Lung Abscess

Written by Amber Erickson Gabbey | Published on November 3, 2013
Medically Reviewed by George Krucik, MD, MBA on December 3, 2013

What Is a Lung Abscess?

A lung abscess is a bacterial infection that occurs in the lung tissue. The infection causes tissue to die, and pus collects in that space. A lung abscess can be challenging to treat. This condition can be life threatening.

What Causes a Lung Abscess?

Lung abscesses can be classified as primary or secondary. They develop from different strains of bacteria and have different causes.

Primary abscesses often develop from lung infections, such as pneumonia. Secondary abscesses often develop because of other issues, such as obstructions, abnormalities of the lungs, foreign materials, or other infections.

Aspirating foreign matter while sedated or unconscious, either through intoxication or anesthesia, can also cause a lung abscess. The inhaled material often comes from an infection in the mouth or respiratory tract or stomach.

Who Is at Risk for a Lung Abscess?

People who suffer from alcoholism or have recently been ill (especially with pneumonia) have a high risk of developing a lung abscess. The risk is also high for people who have recently been under anesthesia, sedation, or unconsciousness from injury.

What Are the Symptoms of a Lung Abscess?

The most noticeable symptom of a lung abscess is a productive cough. The contents that are coughed up may be bloody or pus-like, with a foul odor.

Other symptoms include bad breath, fever with chills, chest pain, and shortness of breath. Sweating or night sweats, weight loss, and fatigue can also indicate a lung abscess.

How Is a Lung Abscess Diagnosed?

To diagnose a lung abscess, your doctor will first assess your health history. He or she will review recent operations where anesthesia was used. If an abscess is suspected, your doctor will analyze the sputum, or pus. Your doctor might also use imaging tools, such as an X-ray or a CT scan, to look at where the infection is in the lungs and rule out other conditions, such as cancer or emphysema. For more serious infections, your doctor might perform a procedure to take a sample from the abscess.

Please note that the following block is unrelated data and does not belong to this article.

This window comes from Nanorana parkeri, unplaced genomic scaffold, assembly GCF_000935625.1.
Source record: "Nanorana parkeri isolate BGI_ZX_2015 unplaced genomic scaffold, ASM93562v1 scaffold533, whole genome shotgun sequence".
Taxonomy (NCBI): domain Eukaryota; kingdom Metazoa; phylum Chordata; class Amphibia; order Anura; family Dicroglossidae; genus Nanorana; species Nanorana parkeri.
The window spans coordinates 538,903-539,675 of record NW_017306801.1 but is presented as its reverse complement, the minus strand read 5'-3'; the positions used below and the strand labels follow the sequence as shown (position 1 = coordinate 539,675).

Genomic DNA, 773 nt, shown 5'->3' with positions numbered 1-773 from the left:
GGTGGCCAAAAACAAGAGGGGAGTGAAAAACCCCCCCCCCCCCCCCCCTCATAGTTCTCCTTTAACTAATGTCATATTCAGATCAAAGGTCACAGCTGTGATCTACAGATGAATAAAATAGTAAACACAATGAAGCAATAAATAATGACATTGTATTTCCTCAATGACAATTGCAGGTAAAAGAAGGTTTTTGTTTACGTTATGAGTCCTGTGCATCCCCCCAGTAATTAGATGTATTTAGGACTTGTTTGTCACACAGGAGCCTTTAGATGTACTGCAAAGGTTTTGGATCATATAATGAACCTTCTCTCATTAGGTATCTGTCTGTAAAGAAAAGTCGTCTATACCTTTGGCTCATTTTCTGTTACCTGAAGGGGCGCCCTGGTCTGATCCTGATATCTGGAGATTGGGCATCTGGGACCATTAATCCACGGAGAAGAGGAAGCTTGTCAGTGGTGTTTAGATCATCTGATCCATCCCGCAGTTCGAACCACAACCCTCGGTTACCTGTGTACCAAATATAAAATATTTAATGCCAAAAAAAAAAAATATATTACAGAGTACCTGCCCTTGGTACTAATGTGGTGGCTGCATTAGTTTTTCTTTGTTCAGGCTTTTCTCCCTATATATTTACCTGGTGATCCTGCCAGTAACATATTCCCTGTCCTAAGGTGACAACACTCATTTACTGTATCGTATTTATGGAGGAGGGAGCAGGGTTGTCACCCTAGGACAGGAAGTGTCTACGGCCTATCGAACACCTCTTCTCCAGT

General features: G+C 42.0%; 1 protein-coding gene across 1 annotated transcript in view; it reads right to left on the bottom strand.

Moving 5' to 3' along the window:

If your doctor thinks a foreign material has entered the lungs, he or she might insert a bronchoscope into the windpipe to locate it.

How Is a Lung Abscess Treated?

The primary treatment for a lung abscess is antibiotics. Long-term use of the medication might be necessary for up to six months. In addition, your doctor might suggest at-home treatments including deep breathing and drainage techniques. Lifestyle changes such as not smoking and drinking more fluids may also be suggested.

Another option is surgery. A tube can be inserted into the lungs to drain pus from the abscess.

In rare cases, a lung abscess can rupture. This is a serious medical concern. Another potential complication is infection spreading to other parts of the body.

What Is the Outlook for a Lung Abscess?

A lung abscess treated with antibiotics can heal without complications. People with suppressed immune systems, with underlying health conditions, or without access to healthcare are more susceptible to adverse outcomes. The condition can be fatal.

Chronic abscess or an abscess left untreated could lead to chronic lung disease, weight loss, anemia, or other lung issues.

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